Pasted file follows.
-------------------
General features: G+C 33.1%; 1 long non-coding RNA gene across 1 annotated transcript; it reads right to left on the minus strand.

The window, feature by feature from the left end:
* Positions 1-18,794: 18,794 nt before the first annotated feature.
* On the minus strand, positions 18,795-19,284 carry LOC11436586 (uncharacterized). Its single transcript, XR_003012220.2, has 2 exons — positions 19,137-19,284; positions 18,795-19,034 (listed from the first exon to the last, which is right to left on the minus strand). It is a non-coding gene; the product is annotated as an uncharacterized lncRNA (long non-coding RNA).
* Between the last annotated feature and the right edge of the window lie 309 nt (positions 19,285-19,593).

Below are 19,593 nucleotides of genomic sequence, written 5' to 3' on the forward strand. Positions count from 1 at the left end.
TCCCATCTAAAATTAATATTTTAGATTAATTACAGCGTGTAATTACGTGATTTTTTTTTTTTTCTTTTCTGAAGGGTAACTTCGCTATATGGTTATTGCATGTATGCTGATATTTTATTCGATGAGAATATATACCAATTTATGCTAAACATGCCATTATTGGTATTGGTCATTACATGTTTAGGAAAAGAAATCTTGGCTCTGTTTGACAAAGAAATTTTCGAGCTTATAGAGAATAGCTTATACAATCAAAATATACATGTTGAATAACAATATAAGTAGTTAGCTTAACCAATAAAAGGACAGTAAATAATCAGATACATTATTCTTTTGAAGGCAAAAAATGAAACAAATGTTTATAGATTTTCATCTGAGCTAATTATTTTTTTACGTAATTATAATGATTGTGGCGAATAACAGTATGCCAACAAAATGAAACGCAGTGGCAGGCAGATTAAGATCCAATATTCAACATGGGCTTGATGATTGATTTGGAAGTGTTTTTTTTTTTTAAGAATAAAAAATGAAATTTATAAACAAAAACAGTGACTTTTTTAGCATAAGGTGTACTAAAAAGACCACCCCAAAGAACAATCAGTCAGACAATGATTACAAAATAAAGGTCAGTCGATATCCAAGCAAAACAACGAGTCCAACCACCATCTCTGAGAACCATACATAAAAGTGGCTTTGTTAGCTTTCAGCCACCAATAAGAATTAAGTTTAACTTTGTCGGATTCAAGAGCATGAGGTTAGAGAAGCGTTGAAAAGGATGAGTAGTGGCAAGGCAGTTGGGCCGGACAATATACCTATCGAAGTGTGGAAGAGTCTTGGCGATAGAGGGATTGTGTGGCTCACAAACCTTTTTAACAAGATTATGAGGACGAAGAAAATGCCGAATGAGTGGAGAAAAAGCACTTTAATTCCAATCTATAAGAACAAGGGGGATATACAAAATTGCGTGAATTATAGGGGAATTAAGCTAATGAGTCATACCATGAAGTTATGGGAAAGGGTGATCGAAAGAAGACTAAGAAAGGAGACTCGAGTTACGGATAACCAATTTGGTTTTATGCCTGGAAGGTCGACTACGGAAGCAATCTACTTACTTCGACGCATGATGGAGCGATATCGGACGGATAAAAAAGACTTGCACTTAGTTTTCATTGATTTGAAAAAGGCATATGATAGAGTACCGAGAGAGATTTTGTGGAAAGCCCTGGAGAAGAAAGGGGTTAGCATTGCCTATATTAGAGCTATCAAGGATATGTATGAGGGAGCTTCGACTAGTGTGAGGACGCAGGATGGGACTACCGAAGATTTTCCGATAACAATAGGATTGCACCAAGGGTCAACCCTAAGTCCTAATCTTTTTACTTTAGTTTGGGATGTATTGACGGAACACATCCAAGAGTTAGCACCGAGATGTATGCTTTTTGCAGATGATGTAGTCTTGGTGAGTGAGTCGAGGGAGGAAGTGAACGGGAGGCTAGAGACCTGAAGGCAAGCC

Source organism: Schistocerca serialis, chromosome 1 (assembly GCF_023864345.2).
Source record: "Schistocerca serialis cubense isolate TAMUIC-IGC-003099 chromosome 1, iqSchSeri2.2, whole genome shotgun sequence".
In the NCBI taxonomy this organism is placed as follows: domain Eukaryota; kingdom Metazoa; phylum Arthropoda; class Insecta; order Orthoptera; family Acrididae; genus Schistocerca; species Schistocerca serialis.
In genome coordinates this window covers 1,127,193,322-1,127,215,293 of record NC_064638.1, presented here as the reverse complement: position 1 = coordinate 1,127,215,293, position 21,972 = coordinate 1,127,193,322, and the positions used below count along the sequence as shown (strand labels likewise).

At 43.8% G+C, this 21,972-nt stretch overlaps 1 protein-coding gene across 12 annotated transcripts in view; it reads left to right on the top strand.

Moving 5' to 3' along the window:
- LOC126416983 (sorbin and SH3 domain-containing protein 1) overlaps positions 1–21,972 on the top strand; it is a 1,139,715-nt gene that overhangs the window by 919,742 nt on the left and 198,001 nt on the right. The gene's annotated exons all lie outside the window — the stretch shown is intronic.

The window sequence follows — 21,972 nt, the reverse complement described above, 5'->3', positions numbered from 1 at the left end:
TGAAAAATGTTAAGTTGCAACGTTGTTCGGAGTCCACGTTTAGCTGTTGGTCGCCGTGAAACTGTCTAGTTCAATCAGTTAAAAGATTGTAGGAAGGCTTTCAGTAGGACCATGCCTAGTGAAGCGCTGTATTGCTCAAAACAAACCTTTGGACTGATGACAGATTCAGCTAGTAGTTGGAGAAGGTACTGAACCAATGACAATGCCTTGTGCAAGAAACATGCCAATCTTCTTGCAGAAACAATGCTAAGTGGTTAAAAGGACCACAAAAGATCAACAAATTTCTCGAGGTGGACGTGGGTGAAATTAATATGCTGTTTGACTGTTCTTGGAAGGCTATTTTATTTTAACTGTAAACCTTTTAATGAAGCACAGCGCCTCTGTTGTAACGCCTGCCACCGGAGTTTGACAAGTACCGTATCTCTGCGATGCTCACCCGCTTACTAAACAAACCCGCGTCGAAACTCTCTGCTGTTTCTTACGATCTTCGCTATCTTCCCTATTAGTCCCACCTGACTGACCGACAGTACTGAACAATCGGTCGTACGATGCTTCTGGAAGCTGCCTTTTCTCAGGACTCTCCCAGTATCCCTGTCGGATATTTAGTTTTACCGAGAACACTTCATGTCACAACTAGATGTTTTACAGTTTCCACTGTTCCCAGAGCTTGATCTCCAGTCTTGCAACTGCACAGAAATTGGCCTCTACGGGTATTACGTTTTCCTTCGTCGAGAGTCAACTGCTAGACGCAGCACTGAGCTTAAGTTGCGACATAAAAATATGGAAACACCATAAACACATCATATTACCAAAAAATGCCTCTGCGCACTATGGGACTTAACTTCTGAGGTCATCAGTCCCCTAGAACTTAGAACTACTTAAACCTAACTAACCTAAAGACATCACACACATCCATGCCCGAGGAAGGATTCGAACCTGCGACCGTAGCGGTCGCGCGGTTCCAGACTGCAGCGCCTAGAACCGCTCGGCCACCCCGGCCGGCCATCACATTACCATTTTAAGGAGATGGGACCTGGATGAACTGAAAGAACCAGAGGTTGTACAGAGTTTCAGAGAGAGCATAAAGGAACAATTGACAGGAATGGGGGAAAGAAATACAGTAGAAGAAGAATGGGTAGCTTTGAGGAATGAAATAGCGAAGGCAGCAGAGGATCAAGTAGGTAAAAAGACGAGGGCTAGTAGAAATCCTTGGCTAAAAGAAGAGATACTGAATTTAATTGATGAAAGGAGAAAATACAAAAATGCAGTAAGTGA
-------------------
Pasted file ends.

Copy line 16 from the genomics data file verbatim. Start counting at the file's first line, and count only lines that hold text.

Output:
TGAAAAATGTTAAGTTGCAACGTTGTTCGGAGTCCACGTTTAGCTGTTGGTCGCCGTGAAACTGTCTAGTTCAATCAGTTAAAAGATTGTAGGAAGGCTTTCAGTAGGACCATGCCTAGTGAAGCGCTGTATTGCTCAAAACAAACCTTTGGACTGATGACAGATTCAGCTAGTAGTTGGAGAAGGTACTGAACCAATGACAATGCCTTGTGCAAGAAACATGCCAATCTTCTTGCAGAAACAATGCTAAGTGGTTAAAAGGACCACAAAAGATCAACAAATTTCTCGAGGTGGACGTGGGTGAAATTAATATGCTGTTTGACTGTTCTTGGAAGGCTATTTTATTTTAACTGTAAACCTTTTAATGAAGCACAGCGCCTCTGTTGTAACGCCTGCCACCGGAGTTTGACAAGTACCGTATCTCTGCGATGCTCACCCGCTTACTAAACAAACCCGCGTCGAAACTCTCTGCTGTTTCTTACGATCTTCGCTATCTTCCCTATTAGTCCCACCTGACTGACCGACAGTACTGAACAATCGGTCGTACGATGCTTCTGGAAGCTGCCTTTTCTCAGGACTCTCCCAGTATCCCTGTCGGATATTTAGTTTTACCGAGAACACTTCATGTCACAACTAGATGTTTTACAGTTTCCACTGTTCCCAGAGCTTGATCTCCAGTCTTGCAACTGCACAGAAATTGGCCTCTACGGGTATTACGTTTTCCTTCGTCGAGAGTCAACTGCTAGACGCAGCACTGAGCTTAAGTTGCGACATAAAAATATGGAAACACCATAAACACATCATATTACCAAAAAATGCCTCTGCGCACTATGGGACTTAACTTCTGAGGTCATCAGTCCCCTAGAACTTAGAACTACTTAAACCTAACTAACCTAAAGACATCACACACATCCATGCCCGAGGAAGGATTCGAACCTGCGACCGTAGCGGTCGCGCGGTTCCAGACTGCAGCGCCTAGAACCGCTCGGCCACCCCGGCCGGCCATCACATTACCATTTTAAGGAGATGGGACCTGGATGAACTGAAAGAACCAGAGGTTGTACAGAGTTTCAGAGAGAGCATAAAGGAACAATTGACAGGAATGGGGGAAAGAAATACAGTAGAAGAAGAATGGGTAGCTTTGAGGAATGAAATAGCGAAGGCAGCAGAGGATCAAGTAGGTAAAAAGACGAGGGCTAGTAGAAATCCTTGGCTAAAAGAAGAGATACTGAATTTAATTGATGAAAGGAGAAAATACAAAAATGCAGTAAGTGA